Emilia Mikautsch

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It was in Rome, I think, when I discovered my love for sculptures.

[3] The Rape of Proserpina, Bernini, marble, Rome

In Rome during a study trip in my school days.
Before that trip, I was opposed to three-dimensional art.
All my attempts to create a handsome sculpture during art lessons failed miserably and ended in bad-looking clay sausages.
I realized that I would not have become a sculptor.
But in return, it is beautiful to enjoy the work of the big artists.

I saw stunning sculptures in the Villa Borghese.
They are very detailed and sculptured with abandon. You could almost say they are alive. Bernini managed to create tension in his work.
The story plays in the spectator’s mind and comes together with the climax, which is represented by the statue. When you look at “The Rape of Proserpina” you can nearly hear Proserpina screaming.
Exactly this charm, that makes the viewer’s mind imagine the rest of the story, is what I love about art.
Proserpina’s despair is shown in an excellent way by her suffering facial expression and her open mouth. In this masterpiece marble becomes flesh: at the point where Hades grabs her leg to hold her so he can take her to the underworld [1], the marble seems soft and smooth as if it was made of flesh and blood and you wish you could touch their bodies to ascertain if your eyes were fooled and if it’s really made of stone.

I could look at these statues for eternity and would not get enough of them.

Admittedly, I favour sculptures over paintings. Why?
Some important aspects are, that many statues have several points to look at them and not only one front side and in addition to that, I would underline the desire of touching sculptures because of their realistic and lifelike appearance.
By the way, I talk mostly about sculptures from the renaissance and baroque.

I also followed my passion for statues in the museums of Brussels.
At this point I must praise the disposal of the sculptures in the premises.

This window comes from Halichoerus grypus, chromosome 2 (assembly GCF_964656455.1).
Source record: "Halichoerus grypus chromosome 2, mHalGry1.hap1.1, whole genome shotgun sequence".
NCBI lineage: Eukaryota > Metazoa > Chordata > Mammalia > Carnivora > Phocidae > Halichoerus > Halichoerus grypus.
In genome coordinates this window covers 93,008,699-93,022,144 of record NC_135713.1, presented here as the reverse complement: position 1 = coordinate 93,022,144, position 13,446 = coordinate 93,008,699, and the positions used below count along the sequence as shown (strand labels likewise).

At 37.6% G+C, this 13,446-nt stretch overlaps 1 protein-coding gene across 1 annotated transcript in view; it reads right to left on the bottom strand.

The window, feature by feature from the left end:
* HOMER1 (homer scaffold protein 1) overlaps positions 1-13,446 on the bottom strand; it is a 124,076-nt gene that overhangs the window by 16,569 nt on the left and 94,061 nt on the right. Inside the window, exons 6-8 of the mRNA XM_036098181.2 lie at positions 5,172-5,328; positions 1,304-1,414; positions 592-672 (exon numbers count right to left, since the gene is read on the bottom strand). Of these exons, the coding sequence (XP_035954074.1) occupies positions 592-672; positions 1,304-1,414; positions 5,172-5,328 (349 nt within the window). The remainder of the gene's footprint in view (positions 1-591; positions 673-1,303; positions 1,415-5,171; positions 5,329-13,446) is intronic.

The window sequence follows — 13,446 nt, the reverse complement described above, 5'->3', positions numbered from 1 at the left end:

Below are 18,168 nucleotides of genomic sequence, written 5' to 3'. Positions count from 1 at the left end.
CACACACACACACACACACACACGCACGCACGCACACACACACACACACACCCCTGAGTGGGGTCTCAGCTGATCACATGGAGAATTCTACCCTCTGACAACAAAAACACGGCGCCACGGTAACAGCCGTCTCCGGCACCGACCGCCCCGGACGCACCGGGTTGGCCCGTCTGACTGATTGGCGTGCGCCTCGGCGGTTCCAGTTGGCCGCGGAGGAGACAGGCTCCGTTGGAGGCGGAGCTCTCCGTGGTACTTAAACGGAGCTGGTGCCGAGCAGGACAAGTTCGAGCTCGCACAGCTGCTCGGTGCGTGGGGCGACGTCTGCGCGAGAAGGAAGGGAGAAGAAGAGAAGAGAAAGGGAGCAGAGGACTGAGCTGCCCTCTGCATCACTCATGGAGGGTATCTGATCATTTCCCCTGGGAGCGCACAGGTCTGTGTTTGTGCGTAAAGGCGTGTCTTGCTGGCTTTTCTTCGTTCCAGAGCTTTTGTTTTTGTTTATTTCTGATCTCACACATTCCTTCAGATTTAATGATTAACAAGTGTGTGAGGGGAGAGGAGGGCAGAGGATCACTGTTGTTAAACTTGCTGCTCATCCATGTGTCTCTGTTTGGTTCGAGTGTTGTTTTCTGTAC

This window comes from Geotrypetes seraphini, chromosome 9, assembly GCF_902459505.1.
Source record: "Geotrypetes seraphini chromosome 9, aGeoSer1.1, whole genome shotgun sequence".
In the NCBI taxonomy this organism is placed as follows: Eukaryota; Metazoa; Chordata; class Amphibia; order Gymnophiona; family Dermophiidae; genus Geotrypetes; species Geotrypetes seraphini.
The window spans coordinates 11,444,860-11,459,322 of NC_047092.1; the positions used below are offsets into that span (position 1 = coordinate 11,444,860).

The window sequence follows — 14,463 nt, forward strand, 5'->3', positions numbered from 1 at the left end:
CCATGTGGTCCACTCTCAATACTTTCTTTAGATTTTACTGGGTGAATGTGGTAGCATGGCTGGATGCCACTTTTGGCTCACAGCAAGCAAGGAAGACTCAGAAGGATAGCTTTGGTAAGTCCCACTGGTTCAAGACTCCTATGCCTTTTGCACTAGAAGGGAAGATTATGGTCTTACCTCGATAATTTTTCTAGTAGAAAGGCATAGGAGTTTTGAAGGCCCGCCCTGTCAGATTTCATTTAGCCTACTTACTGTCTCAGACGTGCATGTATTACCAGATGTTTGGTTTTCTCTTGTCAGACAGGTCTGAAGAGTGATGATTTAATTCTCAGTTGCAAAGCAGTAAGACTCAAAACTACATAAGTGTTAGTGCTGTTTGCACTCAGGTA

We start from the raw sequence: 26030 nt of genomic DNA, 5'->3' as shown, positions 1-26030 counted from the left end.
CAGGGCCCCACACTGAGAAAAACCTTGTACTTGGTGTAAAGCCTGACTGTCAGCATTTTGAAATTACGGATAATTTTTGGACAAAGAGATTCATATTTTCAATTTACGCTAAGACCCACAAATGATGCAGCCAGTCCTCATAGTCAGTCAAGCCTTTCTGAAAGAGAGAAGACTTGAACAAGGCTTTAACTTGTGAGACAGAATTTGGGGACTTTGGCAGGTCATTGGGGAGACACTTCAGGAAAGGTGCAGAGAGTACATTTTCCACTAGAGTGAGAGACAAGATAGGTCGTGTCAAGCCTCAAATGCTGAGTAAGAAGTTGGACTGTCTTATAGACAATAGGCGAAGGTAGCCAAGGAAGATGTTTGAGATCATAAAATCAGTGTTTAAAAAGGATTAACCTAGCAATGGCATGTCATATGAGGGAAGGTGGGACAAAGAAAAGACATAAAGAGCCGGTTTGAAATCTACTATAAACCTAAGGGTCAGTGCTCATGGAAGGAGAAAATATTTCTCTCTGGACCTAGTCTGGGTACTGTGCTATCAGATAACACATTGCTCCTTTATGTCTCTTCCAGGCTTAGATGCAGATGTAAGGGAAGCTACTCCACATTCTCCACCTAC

I take the stairs to the next floor further down and see a naked woman with a crown spitting at me while she seems to sit on a two-headed lion.
Unfortunately, I did not write down the name of the artist or the title of the sculpture.
But the most interesting thing is: the effect is only completely existing if you look at it at an angle from above. I go downstairs to stand in front of it and I notice that the tension is gone. The real effect was only created in that moment looking at the statue, when I came downstairs and felt the full force of the woman’s emotions.

One of the Burghers of Jean d’Aire/The man with the key, Rodin, bronze, Brussels

In another room, I ran into one of “the Burghers of Calais” by Rodin.

This statue deserves its place. It’s not that detailed like the marble sculptures of Bernini but here the expression and presentation are the centre of attention.
With a stern face “the man with the key” is looking at me and at the same time he casts two huge shadows on the floor. I have a feeling of coldness.
I wait a moment, look at him reverentially and continue my visit in the museum with a restless feeling.

After having finished my visit I move on with my trip through Brussels and pass the European Parliament.
In front of its doors stands another statue: “Europa”.
A woman looking forward holding the Euro symbol in her right hand.
In my opinion she is not convincing with fineness or dynamism.
Nevertheless, I think she shows power.
Frankly, she looks static to me and is depicted from the front.
But one thing is obvious: She represents pride.
The pride, to be the symbol for a common Europe and currency.
She does not stand for an individual, but for the European community, for you and me.

Europa, May Claerhout, Brussels

According to May Claerhout, the Belgian artist behind “Europa”, the statue is a woman who refers to the ancient myth about Europe.
The statue is carried by a spiral made of women and men who become a dynamic mass. The woman holds the European “E” in her right hand which is the symbol of the Euro but also the connection between all European people and nations. [2]

I am impressed by the diversity of materials and styles of these statues.
While I was not allowed to touch the works of the great masters and had to keep a distance to them in the museum, it is the opposite case with Claerhout’s statue.
I recommend to you to take enough time to look at the works calmly and, if possible, to go around the statues and try to find out which story it is telling and to observe and enjoy even the smallest details.
What does it express? Which moment is shown?
Because the most beautiful thing in art is when the story continues in the spectator’s mind.

Emilia Mikautsch


[1] Metamorphosen – Ovid

[2] http://www.mayclaerhout.be/main.php?pagina=Europa&taal=engels (29.04.17, 14:25)

[3] http://prometheus.uni-koeln.de/pandora/image/show/eichstaett_ubcb654b3a5b4378595a0e3918e15563b79bf4263f

(29.04.17, 19:46)

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